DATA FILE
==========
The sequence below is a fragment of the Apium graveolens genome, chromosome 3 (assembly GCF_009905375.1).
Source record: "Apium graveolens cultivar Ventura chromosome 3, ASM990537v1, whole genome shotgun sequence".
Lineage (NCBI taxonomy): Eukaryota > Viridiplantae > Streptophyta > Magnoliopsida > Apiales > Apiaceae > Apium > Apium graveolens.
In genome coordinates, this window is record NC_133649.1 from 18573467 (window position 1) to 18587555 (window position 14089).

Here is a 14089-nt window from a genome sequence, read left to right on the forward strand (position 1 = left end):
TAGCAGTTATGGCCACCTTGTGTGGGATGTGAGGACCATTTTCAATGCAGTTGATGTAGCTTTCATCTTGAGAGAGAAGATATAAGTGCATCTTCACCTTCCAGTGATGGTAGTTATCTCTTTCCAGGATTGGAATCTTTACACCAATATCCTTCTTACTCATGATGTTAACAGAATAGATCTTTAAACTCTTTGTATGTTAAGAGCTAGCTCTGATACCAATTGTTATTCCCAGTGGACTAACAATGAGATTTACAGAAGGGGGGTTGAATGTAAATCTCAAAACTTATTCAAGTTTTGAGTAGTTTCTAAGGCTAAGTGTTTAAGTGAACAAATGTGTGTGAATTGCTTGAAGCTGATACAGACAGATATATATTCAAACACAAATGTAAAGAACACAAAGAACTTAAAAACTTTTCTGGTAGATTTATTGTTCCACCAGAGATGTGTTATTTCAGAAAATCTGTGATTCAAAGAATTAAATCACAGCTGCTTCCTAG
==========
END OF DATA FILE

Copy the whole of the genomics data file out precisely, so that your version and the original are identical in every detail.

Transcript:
The sequence below is a fragment of the Apium graveolens genome, chromosome 3 (assembly GCF_009905375.1).
Source record: "Apium graveolens cultivar Ventura chromosome 3, ASM990537v1, whole genome shotgun sequence".
Lineage (NCBI taxonomy): Eukaryota > Viridiplantae > Streptophyta > Magnoliopsida > Apiales > Apiaceae > Apium > Apium graveolens.
In genome coordinates, this window is record NC_133649.1 from 18573467 (window position 1) to 18587555 (window position 14089).

Here is a 14089-nt window from a genome sequence, read left to right on the forward strand (position 1 = left end):
TAGCAGTTATGGCCACCTTGTGTGGGATGTGAGGACCATTTTCAATGCAGTTGATGTAGCTTTCATCTTGAGAGAGAAGATATAAGTGCATCTTCACCTTCCAGTGATGGTAGTTATCTCTTTCCAGGATTGGAATCTTTACACCAATATCCTTCTTACTCATGATGTTAACAGAATAGATCTTTAAACTCTTTGTATGTTAAGAGCTAGCTCTGATACCAATTGTTATTCCCAGTGGACTAACAATGAGATTTACAGAAGGGGGGTTGAATGTAAATCTCAAAACTTATTCAAGTTTTGAGTAGTTTCTAAGGCTAAGTGTTTAAGTGAACAAATGTGTGTGAATTGCTTGAAGCTGATACAGACAGATATATATTCAAACACAAATGTAAAGAACACAAAGAACTTAAAAACTTTTCTGGTAGATTTATTGTTCCACCAGAGATGTGTTATTTCAGAAAATCTGTGATTCAAAGAATTAAATCACAGCTGCTTCCTAG